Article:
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The six cases there considered are, 1. When the station is out of the triangle made by the objects, but in one of its sides produced. 2. When the station is in one of the sides of the triangle. 3. When the three objects lie in a right line. 4. When the station is not within the triangle formed by the objects. 5. When the station is within that triangle. 6. When, by reason of the relation of the sides and angles, the points c and D (see the preceding diagram) fall so near together as to make the continuation to P of doubtful accuracy. To these, later writers on trigonometry have added another case, viz, 7. When the point c falls between the line AB and the station P.
It will be advantageous to the student, to modify the construction and computation to suit all these cases.
- Spherical Trigonometry.
SECTIon I. Fundamental Principles, General Properties, and Formulae. 1.THREE planes, Aoc, Aob, Boc, all of which pass through the centre o of a sphere, in- C tersect the surface of that sphere in & portions of great circles which form a S$ spherical triangle ABC. Thus also is 2× Fo
constituted the spherical pyramid or tetraedron which has for its base the triangle ABG, and for its vertex the centre o of the sphere. The angle A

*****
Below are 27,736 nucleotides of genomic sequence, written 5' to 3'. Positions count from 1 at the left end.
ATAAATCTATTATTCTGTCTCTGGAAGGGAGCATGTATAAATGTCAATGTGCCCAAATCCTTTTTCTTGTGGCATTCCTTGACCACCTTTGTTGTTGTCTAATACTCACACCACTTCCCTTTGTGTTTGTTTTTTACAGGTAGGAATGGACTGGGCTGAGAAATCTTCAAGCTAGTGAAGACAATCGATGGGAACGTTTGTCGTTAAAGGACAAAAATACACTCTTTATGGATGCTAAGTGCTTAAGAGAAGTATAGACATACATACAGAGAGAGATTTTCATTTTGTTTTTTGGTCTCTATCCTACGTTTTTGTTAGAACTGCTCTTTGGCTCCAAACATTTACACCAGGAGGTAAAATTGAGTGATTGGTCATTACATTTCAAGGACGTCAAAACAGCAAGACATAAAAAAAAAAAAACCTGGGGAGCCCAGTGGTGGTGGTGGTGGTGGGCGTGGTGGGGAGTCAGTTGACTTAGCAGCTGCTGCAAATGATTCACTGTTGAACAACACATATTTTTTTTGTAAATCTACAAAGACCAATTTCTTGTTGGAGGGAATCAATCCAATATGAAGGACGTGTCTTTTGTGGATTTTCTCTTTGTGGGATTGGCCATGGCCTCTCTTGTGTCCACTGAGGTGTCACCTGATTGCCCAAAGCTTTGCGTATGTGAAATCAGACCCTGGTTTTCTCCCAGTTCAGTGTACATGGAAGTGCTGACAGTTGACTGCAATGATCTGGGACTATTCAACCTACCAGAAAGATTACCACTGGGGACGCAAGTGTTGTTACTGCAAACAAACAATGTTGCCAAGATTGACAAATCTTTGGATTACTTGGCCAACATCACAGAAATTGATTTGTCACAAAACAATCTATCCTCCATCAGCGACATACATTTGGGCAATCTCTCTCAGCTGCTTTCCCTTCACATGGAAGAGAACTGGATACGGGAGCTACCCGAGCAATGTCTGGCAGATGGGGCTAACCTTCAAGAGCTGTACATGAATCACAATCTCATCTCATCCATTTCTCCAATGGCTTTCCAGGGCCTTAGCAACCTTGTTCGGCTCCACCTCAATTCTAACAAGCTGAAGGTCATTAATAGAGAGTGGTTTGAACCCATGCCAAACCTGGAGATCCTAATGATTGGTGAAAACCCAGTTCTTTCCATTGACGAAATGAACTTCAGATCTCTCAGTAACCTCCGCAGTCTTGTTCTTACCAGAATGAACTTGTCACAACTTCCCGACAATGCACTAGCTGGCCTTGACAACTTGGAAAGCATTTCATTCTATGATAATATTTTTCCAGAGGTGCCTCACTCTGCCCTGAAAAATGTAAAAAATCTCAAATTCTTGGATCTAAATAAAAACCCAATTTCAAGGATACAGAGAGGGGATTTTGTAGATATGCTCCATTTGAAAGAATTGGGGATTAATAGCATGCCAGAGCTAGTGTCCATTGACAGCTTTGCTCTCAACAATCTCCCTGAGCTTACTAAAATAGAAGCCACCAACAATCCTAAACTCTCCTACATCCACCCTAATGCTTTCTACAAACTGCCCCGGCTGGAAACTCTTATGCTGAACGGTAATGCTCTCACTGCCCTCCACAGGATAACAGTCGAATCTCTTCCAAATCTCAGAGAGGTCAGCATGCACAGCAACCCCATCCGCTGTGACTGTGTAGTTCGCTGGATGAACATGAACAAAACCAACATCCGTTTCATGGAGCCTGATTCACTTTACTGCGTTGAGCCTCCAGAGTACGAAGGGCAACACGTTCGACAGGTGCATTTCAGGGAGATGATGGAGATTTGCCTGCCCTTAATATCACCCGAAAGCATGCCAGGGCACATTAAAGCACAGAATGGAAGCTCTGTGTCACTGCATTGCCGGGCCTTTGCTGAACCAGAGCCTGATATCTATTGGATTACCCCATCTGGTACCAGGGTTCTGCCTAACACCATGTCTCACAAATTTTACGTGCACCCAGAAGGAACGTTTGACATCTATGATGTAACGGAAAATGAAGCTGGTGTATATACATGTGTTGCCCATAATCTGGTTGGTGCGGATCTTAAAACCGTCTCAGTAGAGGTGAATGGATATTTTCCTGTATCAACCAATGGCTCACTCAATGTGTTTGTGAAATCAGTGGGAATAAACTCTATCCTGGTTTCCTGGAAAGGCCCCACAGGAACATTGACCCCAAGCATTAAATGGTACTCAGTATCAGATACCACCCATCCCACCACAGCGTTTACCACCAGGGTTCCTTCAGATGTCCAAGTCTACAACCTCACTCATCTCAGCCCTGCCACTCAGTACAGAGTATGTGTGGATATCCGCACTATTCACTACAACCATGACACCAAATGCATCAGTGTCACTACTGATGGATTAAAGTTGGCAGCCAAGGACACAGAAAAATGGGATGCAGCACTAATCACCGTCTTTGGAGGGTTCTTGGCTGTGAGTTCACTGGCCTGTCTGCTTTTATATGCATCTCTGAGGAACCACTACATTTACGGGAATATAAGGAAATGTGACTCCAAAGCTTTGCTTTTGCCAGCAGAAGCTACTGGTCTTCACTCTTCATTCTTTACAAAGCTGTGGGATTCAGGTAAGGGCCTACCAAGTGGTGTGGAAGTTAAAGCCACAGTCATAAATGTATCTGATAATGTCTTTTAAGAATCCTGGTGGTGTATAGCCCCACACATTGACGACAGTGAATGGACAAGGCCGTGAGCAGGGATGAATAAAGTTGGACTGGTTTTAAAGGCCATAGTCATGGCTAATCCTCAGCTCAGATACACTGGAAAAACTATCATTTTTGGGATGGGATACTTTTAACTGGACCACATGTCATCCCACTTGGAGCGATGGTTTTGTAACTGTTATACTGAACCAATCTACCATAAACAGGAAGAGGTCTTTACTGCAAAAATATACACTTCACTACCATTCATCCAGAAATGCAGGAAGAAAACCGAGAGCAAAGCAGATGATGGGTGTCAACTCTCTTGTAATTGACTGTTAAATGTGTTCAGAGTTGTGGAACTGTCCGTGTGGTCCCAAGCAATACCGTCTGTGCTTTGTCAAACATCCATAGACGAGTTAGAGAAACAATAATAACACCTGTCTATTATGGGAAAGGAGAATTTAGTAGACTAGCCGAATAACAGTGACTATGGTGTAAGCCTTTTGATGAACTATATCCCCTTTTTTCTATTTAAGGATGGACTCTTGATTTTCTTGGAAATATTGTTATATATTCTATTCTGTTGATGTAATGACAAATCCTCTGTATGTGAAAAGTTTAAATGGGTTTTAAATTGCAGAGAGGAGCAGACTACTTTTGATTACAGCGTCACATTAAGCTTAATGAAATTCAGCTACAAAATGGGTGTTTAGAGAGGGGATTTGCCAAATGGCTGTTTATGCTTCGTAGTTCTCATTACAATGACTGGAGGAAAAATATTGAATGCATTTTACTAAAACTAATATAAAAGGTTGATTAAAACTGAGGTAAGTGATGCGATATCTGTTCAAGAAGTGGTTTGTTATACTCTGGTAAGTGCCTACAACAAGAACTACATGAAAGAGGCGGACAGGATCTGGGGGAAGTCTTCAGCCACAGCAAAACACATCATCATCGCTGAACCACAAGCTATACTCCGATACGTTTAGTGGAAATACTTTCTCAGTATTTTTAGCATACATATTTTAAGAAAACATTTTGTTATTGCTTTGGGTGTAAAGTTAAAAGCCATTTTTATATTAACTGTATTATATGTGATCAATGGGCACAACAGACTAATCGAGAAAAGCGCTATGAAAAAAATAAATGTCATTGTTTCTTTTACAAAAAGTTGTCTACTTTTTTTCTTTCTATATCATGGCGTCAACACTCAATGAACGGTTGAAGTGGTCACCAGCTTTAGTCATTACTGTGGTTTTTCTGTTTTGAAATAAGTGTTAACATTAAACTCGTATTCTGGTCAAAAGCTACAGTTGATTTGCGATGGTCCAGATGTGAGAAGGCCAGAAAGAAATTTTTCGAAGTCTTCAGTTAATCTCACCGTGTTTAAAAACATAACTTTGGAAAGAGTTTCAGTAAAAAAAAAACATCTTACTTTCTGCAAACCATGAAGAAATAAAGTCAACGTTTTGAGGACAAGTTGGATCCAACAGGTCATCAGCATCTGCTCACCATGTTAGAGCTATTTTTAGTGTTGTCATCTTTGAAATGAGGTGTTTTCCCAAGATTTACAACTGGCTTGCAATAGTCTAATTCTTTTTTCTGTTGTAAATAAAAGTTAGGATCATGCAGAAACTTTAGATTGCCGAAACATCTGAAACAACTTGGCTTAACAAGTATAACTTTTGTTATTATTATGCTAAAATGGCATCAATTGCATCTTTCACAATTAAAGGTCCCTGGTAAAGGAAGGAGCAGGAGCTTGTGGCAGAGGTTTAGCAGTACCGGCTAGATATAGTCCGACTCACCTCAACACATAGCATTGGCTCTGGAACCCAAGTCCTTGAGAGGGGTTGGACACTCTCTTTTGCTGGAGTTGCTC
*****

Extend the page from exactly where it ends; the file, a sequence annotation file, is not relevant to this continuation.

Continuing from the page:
of the triangle, is the same as the diedral angle, between the two planes BAo, CAo; it is, also, the angle formed by the tangents to the two arcs Ac, AB. The like may be said of the other angles. The sides are mamifestly the measures of dependent plane angles, viz. a the measure of the angle cob, b the measure of coA, c the measure of AoE. 2. A right angled spherical triangle has one right angle; the sides about the right angle are called legs; the side opposite to the right angle is called the hypothen use. * 3. A quadrantal spherical triangle has one side equal to 90°, or is a quarter of a great circle. 4. An isosceles, or an equilateral spherical triangle, has respectively two sides or three sides equal, 5. When the sides of a triangle are each 90°, it is not only an equilateral, but a quadrantal, and a right angled triangle. All its angles as well as its sides are equal; and these sides may any of them be regarded as an hypothenuse, any of them as legs. Such is the case with the triangle that would be formed on a celestial or terrestrial globe, by the horizon, the brazen meridian, and a quadrant of altitude, fixed at the zenith, and passing through the east or west point. 6. Two arcs or angles, when compared together, are said to be alike, or of the same affection, when both are less, or both greater than 90°. They are said to be unlike, or of different affections, when one is greater and the other less than 90°. 7. Every spherical triangle has three sides and three angles; of which, if any three be given, the remaining three may be found. 8. In plane trigonometry, the knowledge of the three angles is not sufficient for ascertaining the sides (chap, i. 6): but, in spherical trigonometry, the sides may always be determined when the angles are known. In plane triangles, again, two angles always determine the third; in spherical triangles they never do. So, farther, the surface of a plane triangle cannot be determined from its angles merely; that of a spherical triangle always can. 9. A line perpendicular to the plane of a great circle, passing through the centre of the sphere, and terminated by two points diametrically opposite, at its surface, is called the axis of such circle; and the extremities of the axis, or the points where it meets the surface, are the poles of that circle. If we conceive any number of less circles, each parallel to the said great circle, this axis will be perpendicular to them likewise; and the poles of the great circle will be their poles. 10. Hence, each pole of a great circle is 90° distant from every point in its circumference; and all the arcs drawn from either pole of a little circle to its circumference, are equal to each other." 11. It likewise follows that all the arcs of great circles, drawn through the poles of another great circle, are perpendicular to it; for, since they are great circles by the supposition, they all pass through the centre of the sphere, and consequently through the axis of the said circle. The same thing may be affirmed in reference to small circles. 12. Hence, in order to find the poles of any circle, it is merely necessary to describe, upon the surface of the sphere, two great circles perpendicular to the plane of the former, the points where these circles intersect each other will be the poles required. 13. All great circles bisect each other. For, as they have a common centre, their common section will be a diameter; and that manifestly bisects them. 14. The small circles of the sphere do not fall under consideration in spherical trigonometry; but such only as have the same centre with the sphere itself. Hence appears the reason why spherical trigonometry is of such great use in practical astronomy, the apparent heavens being regarded as in the shape of a concave F.